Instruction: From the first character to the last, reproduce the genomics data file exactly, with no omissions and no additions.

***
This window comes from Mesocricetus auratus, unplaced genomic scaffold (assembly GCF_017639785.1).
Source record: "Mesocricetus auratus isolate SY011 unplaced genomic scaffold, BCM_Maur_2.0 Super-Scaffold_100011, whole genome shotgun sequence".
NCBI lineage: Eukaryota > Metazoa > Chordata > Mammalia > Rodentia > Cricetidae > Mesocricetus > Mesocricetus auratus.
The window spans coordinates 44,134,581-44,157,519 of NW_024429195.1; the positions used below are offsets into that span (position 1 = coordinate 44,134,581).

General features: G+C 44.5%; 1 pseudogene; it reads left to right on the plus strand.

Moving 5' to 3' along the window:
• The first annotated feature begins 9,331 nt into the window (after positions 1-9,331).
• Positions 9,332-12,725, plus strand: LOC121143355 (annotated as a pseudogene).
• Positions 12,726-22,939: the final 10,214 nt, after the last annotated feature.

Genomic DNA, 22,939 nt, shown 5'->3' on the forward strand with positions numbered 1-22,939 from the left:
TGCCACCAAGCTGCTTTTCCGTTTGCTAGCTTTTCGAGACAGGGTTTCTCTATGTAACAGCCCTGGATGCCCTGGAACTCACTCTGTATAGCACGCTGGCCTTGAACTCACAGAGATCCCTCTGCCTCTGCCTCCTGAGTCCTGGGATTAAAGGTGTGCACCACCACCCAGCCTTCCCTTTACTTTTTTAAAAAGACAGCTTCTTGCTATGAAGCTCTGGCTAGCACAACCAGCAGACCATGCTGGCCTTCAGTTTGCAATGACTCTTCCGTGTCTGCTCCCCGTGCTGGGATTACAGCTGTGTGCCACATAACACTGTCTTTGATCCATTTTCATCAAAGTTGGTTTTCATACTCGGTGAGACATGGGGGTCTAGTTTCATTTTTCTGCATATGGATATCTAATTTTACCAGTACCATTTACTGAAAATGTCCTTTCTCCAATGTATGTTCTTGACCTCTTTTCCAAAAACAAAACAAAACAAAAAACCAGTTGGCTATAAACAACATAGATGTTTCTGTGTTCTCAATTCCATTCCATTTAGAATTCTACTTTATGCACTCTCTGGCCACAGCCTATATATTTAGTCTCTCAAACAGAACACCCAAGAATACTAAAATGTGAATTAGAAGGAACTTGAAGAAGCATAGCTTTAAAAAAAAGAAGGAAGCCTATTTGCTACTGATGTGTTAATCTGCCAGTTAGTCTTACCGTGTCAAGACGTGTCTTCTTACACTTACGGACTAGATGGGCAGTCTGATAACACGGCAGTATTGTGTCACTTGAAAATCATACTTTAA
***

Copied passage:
This window comes from Mesocricetus auratus, unplaced genomic scaffold (assembly GCF_017639785.1).
Source record: "Mesocricetus auratus isolate SY011 unplaced genomic scaffold, BCM_Maur_2.0 Super-Scaffold_100011, whole genome shotgun sequence".
NCBI lineage: Eukaryota > Metazoa > Chordata > Mammalia > Rodentia > Cricetidae > Mesocricetus > Mesocricetus auratus.
The window spans coordinates 44,134,581-44,157,519 of NW_024429195.1; the positions used below are offsets into that span (position 1 = coordinate 44,134,581).

General features: G+C 44.5%; 1 pseudogene; it reads left to right on the plus strand.

Moving 5' to 3' along the window:
• The first annotated feature begins 9,331 nt into the window (after positions 1-9,331).
• Positions 9,332-12,725, plus strand: LOC121143355 (annotated as a pseudogene).
• Positions 12,726-22,939: the final 10,214 nt, after the last annotated feature.

Genomic DNA, 22,939 nt, shown 5'->3' on the forward strand with positions numbered 1-22,939 from the left:
TGCCACCAAGCTGCTTTTCCGTTTGCTAGCTTTTCGAGACAGGGTTTCTCTATGTAACAGCCCTGGATGCCCTGGAACTCACTCTGTATAGCACGCTGGCCTTGAACTCACAGAGATCCCTCTGCCTCTGCCTCCTGAGTCCTGGGATTAAAGGTGTGCACCACCACCCAGCCTTCCCTTTACTTTTTTAAAAAGACAGCTTCTTGCTATGAAGCTCTGGCTAGCACAACCAGCAGACCATGCTGGCCTTCAGTTTGCAATGACTCTTCCGTGTCTGCTCCCCGTGCTGGGATTACAGCTGTGTGCCACATAACACTGTCTTTGATCCATTTTCATCAAAGTTGGTTTTCATACTCGGTGAGACATGGGGGTCTAGTTTCATTTTTCTGCATATGGATATCTAATTTTACCAGTACCATTTACTGAAAATGTCCTTTCTCCAATGTATGTTCTTGACCTCTTTTCCAAAAACAAAACAAAACAAAAAACCAGTTGGCTATAAACAACATAGATGTTTCTGTGTTCTCAATTCCATTCCATTTAGAATTCTACTTTATGCACTCTCTGGCCACAGCCTATATATTTAGTCTCTCAAACAGAACACCCAAGAATACTAAAATGTGAATTAGAAGGAACTTGAAGAAGCATAGCTTTAAAAAAAAGAAGGAAGCCTATTTGCTACTGATGTGTTAATCTGCCAGTTAGTCTTACCGTGTCAAGACGTGTCTTCTTACACTTACGGACTAGATGGGCAGTCTGATAACACGGCAGTATTGTGTCACTTGAAAATCATACTTTAA